The GeeksverseFrom the Fan’s Desk | The Hiatus Conundrum

From the Fan’s Desk | The Hiatus Conundrum
Published on Monday, March 14, 2016 by
DVRs and streaming services like Netflix and Amazon Prime are changing how we watch TV shows, but there’s still something to be said about keeping viewers engaged throughout the year.

Lately, it seems that network TV show seasons are being broken up into two parts, with a long hiatus between them. Does this strategy work?

The model seems to be an attempt to follow what the premium cable outfits—your HBO and your FX—do with their shorter seasons. Network TV shows average about 22 episodes a season, while cable shows average 10 to 13. In effect, the networks are making two half-seasons and spreading them out over the year.

It’s a strategy with merits—it gives the network more opportunities to attract an audience with “new” material over the year, sort of how comics publishers will restart the numbering of a series to goose sales. It used to be 22 straight weeks of new episodes and then repeats for the rest of the year. Now the network will get the audience for a dozen or so weeks, twice a year. But what if it’s not working out that way?

What I’ve noticed is that I have a harder time getting back into shows I only have a middling interest in after the mid-year hiatus. I have no problem getting back into my favorite shows, but others just end up in my DVR backlog. There are currently three episodes of Supergirl and three of Gotham in the DVR. There are none of Arrow or The Flash.

I’m finding that after the break, my desire to watch a show is greatly diminished, which is the opposite of what the networks want to happen. I can also forget outright that a show is coming back after a hiatus. If the show is the only one I’m currently watching on a particular channel and it’s on break, that means I don’t see commercials or anything from that channel to know when the show returns. It just pops back up on the DVR. I’m also wondering why the networks don’t take better advantage of the ten-week (or so) gaps between half-seasons to try to keep the viewers invested in their shows.

ABC and Marvel’s TV division do this with Marvel’s Agents of SHIELD and Marvel’s Agent Carter. When the former goes on its mid-year break, the latter fills the gap with new episodes. The two shows exist in a shared continuity so there’s likely a lot of viewer crossover between the two, although more could probably be done to to highlight the two shows’ connection, the better to grow their respective audiences.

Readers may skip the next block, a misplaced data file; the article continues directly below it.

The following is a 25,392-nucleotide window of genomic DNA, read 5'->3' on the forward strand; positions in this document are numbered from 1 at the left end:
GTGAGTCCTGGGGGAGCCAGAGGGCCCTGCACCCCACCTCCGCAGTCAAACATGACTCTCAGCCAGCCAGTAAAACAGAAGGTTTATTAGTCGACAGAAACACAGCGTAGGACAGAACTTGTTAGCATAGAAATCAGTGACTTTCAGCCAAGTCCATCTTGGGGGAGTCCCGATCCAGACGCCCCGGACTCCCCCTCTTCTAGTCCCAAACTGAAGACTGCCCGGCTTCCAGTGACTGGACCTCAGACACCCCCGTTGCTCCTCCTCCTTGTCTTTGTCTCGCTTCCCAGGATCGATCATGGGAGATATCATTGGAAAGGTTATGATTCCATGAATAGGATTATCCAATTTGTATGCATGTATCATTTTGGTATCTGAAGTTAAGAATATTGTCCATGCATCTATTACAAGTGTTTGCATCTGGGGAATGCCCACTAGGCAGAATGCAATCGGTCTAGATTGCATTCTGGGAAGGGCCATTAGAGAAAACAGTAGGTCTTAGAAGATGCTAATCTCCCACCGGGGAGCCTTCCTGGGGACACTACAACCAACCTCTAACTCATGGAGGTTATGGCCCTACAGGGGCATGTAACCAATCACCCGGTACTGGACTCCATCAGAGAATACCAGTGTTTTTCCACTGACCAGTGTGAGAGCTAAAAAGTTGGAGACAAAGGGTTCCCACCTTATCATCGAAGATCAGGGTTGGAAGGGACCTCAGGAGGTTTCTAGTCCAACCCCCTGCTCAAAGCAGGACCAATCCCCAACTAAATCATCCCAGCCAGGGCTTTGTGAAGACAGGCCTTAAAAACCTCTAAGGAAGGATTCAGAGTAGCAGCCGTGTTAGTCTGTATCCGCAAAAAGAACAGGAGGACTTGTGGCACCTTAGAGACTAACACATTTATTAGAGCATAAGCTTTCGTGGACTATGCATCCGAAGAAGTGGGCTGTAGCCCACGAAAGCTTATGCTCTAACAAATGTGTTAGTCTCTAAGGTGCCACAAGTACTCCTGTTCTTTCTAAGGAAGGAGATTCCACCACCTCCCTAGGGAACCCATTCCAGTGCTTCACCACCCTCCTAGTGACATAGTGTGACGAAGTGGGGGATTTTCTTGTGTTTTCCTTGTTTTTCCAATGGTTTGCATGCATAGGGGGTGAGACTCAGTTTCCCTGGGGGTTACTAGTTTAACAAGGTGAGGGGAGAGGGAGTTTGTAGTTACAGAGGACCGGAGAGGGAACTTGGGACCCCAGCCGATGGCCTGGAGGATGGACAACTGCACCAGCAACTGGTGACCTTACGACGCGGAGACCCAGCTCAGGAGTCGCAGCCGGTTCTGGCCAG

ABC and Marvel are also setting themselves up to be able to have a new material on for an entire year. The next Agents of SHIELD spin-off, Marvel’s Most Wanted, is set to premiere later this year. What if ABC aired the first half-season of Agents of SHIELD, followed by Agent Carter, followed by the second half of Agents of SHIELD, and closed out the year with Most Wanted? As soon as Most Wanted was over, it would be time for the next season of Agents of SHIELD. If you think of Agents of SHIELD, Agent Carter, and Most Wanted not as three separate shows but as parts of one big show, what ABC effectively has is non-stop all-new Marvel television on all year.

I thought that the CW was going to do the same thing with the Arrow/Flash spin-off, Legends of Tomorrow. I thought the show was going to air when Arrow and The Flash were on hiatus. Instead, it’s airing right alongside them. It’s not necessarily a bad thing, but by doing this, the CW is, in a way, competing with itself on top of the competition from other networks. Even with the convenience afforded by DVR, viewers still have a limited time to watch TV, so by making them watch three interconnected shows during the same span, it could force them to give up one of those shows. I think what ends up happening is that viewers will just wait until the end of the season and binge-watch that one show all at once.

Netflix and Amazon Prime seem to be changing viewing habits anyway, so maybe ratings as we traditionally think of them—a measure of a show’s popularity as it airs—aren’t as important anymore, not when we can watch episodes on-demand days, weeks, or months after they air. This could all be moot, but if the whole point is to create shows that viewers will binge-watch, then the mid-year hiatus strategy becomes irrelevant: If viewers like a show enough, they’ll watch it on DVR on their own pace, in a way that ensures that they remain invested and interested, no mid-year hiatus needed.

Is it better to have the show air all 22 episodes and then go on break for the rest of the year? Probably not. But I have to wonder why more networks don’t follow the Agents of SHIELD-Agent Carter model and have related shows fill in the hiatus time.

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